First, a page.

Governor candidates spar over health care, jobs

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UPDATED: 11:56 a.m.

PORTLAND — After months of drama and political posturing over whether gubernatorial debates would take place at all, Republican Gov. Paul LePage, Democrat Mike Michaud and independent Eliot Cutler took the stage together for the first time Wednesday in Portland.

The topics were predictable, given the host: The Portland Regional Chamber of Commerce, the first of three chamber-affiliated groups to host a debate this month, focused on questions centered around development, jobs and the economy.

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Each Blaine House contender offered different takes on the problems facing Maine, and the solutions, during the roughly hour-long event at the Holiday Inn by the Bay. The policy proposals were largely variations on the themes Mainers have been hearing for the last several months of the campaign. But each candidate did get in a few punches, and two of them even had a hug.

The debate format was crafted to prevent too many sparks, with no allowances for rebuttal time and no advance preview of the questions by the candidates. But that didn’t stop the candidates from getting in a few zingers while answering questions.

LePage and Michaud, the two front-runners in the race, mostly traded criticisms with one another while Cutler alternated between criticizing both of them, but reserved his most pointed barbs for the Democrat.

On the subject of economic growth, Cutler said Michaud didn’t have the experience necessary to lead: “Mike, you’ve worked across a lot of aisles, that I acknowledge,” Cutler said. “But you’ve never created a job, and you’ve never managed a business, ever.”

He also accused the Democrat of hypocrisy on the 1994 North American Free Trade Agreement, which Michaud said was partially responsible for woes in Maine’s manufacturing sector.

“You blame NAFTA for the problems we’re facing, but you had the father of NAFTA [former U.S. President Bill Clinton] campaigning for you,” he said.

LePage was jovial in demeanor. He dismissively laughed and smiled as his opponents answered the moderator’s questions and repeatedly suggested his rivals didn’t have their facts straight. “If the Maine people would just take the opposite of what you just heard from these two opponents, you’ll be close to the truth,” he said.

He also reiterated a common theme of his campaign, which is that voters should look to his list of accomplishments, not his record of controversial statements and insults. “Even a Frenchman can be taught to cool down,” he said.

Michaud said LePage’s cuts to municipal revenue sharing were to blame for the impending closure of the Verso paper mill in Bucksport because municipalities raised property taxes to make up for the loss of state aid.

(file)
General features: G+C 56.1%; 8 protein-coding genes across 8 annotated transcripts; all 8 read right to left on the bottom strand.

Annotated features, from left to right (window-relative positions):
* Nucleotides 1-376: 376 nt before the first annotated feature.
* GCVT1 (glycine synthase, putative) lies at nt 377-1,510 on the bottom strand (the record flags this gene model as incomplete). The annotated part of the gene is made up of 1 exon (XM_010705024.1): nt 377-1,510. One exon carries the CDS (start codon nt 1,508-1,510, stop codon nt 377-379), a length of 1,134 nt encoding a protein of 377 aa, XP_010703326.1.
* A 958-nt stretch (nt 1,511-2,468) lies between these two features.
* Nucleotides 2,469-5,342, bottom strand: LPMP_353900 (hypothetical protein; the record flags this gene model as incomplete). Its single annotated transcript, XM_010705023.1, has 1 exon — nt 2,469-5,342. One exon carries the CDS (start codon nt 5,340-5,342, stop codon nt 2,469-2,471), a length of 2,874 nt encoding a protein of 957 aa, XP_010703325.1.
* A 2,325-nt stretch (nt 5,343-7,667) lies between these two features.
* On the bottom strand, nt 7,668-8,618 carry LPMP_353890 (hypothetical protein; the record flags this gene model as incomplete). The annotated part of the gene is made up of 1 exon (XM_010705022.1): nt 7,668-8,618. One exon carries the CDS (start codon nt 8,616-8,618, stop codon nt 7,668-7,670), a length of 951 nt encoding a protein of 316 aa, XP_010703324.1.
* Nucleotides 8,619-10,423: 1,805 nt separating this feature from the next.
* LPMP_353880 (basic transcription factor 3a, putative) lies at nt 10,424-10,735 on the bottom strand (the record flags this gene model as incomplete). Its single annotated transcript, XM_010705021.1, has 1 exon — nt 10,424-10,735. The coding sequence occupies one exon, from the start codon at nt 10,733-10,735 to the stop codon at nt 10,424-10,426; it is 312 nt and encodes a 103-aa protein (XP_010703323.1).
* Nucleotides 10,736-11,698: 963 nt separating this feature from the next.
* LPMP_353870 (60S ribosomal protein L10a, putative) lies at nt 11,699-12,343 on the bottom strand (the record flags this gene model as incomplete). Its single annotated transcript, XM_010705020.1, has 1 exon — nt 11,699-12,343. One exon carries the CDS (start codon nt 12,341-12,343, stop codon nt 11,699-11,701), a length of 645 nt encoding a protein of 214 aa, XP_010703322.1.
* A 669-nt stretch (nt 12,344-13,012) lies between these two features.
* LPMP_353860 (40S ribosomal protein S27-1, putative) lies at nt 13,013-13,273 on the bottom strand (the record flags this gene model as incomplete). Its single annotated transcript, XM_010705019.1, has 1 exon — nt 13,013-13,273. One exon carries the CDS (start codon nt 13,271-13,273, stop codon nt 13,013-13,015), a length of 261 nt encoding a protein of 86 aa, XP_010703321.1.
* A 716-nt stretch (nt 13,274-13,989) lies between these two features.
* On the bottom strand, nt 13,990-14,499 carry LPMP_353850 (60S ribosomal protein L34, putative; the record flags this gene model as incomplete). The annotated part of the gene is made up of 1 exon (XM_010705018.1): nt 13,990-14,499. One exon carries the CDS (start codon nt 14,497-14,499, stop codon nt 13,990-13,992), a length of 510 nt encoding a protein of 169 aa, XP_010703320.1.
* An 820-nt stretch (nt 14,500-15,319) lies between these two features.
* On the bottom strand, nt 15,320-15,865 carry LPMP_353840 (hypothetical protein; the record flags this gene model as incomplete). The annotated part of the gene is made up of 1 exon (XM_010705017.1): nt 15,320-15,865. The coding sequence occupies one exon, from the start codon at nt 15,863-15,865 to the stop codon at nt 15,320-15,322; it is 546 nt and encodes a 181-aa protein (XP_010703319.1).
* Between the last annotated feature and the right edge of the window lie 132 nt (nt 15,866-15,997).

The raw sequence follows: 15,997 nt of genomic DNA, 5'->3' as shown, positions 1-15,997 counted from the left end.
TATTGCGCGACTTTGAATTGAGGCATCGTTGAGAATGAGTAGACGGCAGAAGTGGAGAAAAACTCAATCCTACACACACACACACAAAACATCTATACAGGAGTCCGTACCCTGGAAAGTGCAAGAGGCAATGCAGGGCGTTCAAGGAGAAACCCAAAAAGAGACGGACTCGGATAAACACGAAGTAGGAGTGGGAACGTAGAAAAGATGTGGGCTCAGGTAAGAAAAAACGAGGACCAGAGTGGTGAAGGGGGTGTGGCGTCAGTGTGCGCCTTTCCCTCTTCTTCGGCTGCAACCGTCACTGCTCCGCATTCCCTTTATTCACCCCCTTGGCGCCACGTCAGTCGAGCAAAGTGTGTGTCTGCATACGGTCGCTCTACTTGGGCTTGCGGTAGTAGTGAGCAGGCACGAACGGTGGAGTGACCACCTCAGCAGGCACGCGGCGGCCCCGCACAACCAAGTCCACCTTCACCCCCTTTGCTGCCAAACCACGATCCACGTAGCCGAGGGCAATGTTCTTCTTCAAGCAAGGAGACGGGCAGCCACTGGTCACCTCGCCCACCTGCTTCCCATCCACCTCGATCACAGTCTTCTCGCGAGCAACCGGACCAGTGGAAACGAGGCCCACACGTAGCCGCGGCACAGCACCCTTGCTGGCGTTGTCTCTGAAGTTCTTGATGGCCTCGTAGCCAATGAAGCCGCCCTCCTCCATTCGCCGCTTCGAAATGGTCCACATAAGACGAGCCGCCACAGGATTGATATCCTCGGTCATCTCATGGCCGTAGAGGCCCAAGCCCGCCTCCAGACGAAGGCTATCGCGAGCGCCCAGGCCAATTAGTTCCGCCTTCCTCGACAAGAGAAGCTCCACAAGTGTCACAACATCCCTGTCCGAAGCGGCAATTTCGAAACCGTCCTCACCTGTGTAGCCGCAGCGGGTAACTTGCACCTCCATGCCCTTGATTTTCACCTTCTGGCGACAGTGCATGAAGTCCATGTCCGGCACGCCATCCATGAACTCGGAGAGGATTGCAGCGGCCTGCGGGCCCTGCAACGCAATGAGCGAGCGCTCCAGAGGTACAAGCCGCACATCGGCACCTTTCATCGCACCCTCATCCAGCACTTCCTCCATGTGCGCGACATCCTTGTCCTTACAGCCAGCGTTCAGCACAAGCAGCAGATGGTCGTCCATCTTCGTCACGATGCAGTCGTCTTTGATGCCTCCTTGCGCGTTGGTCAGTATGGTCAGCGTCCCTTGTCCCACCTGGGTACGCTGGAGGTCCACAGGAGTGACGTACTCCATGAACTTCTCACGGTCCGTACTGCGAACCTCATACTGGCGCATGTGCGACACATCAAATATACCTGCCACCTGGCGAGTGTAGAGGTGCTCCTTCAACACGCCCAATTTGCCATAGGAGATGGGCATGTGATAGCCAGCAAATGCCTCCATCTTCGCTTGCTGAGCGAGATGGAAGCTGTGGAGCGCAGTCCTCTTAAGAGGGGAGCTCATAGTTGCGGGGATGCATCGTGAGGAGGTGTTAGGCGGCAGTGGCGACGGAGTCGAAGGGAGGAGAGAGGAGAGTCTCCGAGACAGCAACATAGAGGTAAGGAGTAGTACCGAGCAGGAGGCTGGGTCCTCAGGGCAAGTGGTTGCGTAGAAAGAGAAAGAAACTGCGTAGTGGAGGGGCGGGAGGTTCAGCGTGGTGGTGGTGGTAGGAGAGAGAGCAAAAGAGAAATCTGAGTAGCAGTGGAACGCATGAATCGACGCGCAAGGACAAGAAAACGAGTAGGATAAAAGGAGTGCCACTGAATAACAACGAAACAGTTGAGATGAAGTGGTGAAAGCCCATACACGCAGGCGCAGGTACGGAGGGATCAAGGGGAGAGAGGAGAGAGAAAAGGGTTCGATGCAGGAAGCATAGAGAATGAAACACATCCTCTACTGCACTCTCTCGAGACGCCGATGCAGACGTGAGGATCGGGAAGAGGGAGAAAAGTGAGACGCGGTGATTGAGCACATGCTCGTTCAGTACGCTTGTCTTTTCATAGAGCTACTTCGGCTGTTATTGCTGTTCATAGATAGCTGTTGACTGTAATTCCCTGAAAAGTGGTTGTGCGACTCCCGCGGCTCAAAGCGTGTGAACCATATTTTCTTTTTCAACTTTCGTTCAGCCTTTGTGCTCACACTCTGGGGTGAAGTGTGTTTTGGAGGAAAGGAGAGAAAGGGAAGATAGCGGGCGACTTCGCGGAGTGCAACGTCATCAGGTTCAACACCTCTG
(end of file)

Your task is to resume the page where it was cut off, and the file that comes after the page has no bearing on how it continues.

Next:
He also said that while the governor has touted his success repaying the hospitals nearly $800 million in Medicaid debt, LePage was simultaneously hurting the hospitals by making them pay out-of-pocket for care provided to low-income patients without insurance who would benefit from Medicaid expansion, which LePage vetoed five times.

“What the governor doesn’t talk about is that by vetoing that bill not once, but five times, he’s putting a debt on the hospitals,” Michaud said.

Michaud rarely addressed Cutler, and worked to define the contest as a two-way race pitting himself against LePage. And while Cutler did go after LePage for refusing the expand Medicaid and for his role in the botched takeover of Great Northern Paper by Cate Street Capital, the independent and Republican seemed almost friendly on stage; The two high-fived and even shared a hug on stage.

Those gestures and the generally genial tone between Cutler and LePage will undoubtedly be interpreted by some of symbolic of the Republican’s need to boost Cutler, who’s lagging badly in the polls. Many observers have said that without a stronger performance from the independent, LePage’s chances of winning are slim.

Because of his polling position and the attempt by Democrats to paint him as a possible “spoiler,” Cutler needed the debates to prove that he was still a contender. He used the first of the five debates to show off his oratory skill, which impressed at least a few in the audience.

“If I were Michaud, I’d be slightly worried,” said Ed McGarrity, business development officer for Maine Masonry, who said he believed Cutler and LePage both shined on stage. “I don’t think he came across as well as the others.”

However, most audience members interviewed by the BDN said they thought each of the candidates did well speaking to their perspective audiences.

Randy Finamore, president of retail operations for Goodwill of Northern New England, said that all the candidates presented their positions well, including Michaud, and that none of them brought anything to the debates that he hadn’t heard before.

“No big surprises for me,” he said.

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